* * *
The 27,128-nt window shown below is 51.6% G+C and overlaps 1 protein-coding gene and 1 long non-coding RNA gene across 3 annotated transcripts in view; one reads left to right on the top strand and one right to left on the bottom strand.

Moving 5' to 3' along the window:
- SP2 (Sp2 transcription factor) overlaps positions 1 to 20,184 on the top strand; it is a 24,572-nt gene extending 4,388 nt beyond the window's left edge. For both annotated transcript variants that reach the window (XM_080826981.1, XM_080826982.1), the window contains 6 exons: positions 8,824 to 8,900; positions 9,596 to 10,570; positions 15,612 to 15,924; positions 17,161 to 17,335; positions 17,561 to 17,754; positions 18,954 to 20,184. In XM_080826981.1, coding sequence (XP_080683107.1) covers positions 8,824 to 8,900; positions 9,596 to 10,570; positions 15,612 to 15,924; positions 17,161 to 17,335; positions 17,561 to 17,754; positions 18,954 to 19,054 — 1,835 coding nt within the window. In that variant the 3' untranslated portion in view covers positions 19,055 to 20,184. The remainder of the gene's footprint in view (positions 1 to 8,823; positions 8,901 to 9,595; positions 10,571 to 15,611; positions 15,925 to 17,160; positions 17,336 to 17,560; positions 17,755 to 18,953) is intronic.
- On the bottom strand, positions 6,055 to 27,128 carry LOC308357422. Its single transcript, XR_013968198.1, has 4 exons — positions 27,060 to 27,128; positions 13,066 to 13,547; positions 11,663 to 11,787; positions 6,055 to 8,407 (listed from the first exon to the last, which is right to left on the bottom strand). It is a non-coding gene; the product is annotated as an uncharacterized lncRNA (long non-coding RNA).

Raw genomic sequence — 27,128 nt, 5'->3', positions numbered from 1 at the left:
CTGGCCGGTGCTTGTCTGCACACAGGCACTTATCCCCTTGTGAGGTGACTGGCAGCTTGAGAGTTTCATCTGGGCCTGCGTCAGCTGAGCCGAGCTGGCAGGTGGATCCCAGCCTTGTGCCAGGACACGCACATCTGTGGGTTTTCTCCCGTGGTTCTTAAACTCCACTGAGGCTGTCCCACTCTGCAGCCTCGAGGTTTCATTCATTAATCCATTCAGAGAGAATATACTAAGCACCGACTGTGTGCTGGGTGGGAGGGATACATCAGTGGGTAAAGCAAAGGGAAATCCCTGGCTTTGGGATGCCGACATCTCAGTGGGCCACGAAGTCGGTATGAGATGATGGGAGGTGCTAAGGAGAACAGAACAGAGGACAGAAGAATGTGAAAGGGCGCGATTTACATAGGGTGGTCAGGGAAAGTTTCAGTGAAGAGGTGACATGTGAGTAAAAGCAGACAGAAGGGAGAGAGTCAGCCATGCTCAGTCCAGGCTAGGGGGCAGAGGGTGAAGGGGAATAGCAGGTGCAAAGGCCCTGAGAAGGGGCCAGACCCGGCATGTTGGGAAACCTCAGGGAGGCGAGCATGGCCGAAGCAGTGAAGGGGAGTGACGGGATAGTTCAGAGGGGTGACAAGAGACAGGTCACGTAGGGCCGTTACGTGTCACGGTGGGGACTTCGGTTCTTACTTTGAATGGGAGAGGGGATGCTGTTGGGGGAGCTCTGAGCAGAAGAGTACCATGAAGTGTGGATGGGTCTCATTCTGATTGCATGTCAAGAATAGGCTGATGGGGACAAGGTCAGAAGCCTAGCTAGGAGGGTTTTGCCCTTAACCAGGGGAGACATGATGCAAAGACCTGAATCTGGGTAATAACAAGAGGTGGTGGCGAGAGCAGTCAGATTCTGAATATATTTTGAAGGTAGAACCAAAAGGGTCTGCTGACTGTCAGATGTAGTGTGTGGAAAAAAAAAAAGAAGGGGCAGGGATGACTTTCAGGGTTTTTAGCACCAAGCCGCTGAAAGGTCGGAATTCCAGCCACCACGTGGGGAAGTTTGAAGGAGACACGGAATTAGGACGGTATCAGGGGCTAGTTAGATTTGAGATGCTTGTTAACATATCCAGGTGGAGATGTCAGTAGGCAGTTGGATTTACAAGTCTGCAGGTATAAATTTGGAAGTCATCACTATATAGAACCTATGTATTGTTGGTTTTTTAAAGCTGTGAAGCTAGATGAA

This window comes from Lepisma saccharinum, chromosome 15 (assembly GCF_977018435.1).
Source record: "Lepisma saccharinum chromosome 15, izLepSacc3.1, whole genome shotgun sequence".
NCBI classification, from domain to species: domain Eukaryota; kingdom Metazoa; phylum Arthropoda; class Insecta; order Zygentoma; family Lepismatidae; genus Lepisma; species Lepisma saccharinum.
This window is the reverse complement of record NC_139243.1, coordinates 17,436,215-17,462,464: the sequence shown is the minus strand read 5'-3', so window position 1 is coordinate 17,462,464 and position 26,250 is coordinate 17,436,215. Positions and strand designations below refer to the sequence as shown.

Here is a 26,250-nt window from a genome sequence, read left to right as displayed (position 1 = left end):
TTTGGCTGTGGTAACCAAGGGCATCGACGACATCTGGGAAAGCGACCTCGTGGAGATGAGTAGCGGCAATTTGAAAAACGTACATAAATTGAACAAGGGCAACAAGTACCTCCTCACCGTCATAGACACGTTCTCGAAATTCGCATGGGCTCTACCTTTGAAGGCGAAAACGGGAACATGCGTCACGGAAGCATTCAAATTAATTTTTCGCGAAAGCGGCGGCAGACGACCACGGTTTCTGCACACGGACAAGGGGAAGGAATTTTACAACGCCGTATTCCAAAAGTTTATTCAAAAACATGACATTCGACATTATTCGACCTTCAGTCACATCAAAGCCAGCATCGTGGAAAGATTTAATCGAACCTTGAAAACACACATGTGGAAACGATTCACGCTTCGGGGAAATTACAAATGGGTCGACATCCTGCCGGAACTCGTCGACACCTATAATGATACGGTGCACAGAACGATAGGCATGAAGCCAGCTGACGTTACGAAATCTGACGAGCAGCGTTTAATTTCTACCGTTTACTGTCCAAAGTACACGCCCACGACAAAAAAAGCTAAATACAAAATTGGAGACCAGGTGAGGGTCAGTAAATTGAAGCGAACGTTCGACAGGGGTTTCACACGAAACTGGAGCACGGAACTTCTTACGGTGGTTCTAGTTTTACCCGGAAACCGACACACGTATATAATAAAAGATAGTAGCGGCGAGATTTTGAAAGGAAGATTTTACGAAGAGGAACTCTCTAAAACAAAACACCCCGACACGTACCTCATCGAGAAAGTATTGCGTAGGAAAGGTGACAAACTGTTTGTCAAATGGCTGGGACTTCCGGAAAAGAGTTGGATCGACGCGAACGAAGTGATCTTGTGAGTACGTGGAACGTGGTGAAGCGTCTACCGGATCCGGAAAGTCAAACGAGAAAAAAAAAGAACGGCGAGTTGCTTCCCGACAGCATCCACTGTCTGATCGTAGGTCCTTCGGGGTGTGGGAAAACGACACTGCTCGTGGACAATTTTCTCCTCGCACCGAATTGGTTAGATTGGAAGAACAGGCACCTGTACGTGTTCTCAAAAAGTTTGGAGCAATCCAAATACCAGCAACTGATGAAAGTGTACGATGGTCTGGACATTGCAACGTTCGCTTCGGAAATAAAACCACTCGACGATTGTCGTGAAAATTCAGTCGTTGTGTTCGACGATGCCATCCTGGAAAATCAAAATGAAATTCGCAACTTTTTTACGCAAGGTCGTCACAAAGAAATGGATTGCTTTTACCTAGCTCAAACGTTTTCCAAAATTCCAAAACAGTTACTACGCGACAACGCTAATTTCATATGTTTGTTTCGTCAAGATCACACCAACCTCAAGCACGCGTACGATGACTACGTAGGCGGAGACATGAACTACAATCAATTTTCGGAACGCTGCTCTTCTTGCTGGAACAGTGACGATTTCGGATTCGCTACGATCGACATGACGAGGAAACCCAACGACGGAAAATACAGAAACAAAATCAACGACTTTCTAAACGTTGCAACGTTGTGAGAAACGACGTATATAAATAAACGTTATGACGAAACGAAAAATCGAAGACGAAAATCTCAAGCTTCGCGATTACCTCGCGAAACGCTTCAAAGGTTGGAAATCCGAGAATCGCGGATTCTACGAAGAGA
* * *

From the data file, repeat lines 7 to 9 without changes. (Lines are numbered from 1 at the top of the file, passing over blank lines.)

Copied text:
This window comes from Lepisma saccharinum, chromosome 15 (assembly GCF_977018435.1).
Source record: "Lepisma saccharinum chromosome 15, izLepSacc3.1, whole genome shotgun sequence".
NCBI classification, from domain to species: domain Eukaryota; kingdom Metazoa; phylum Arthropoda; class Insecta; order Zygentoma; family Lepismatidae; genus Lepisma; species Lepisma saccharinum.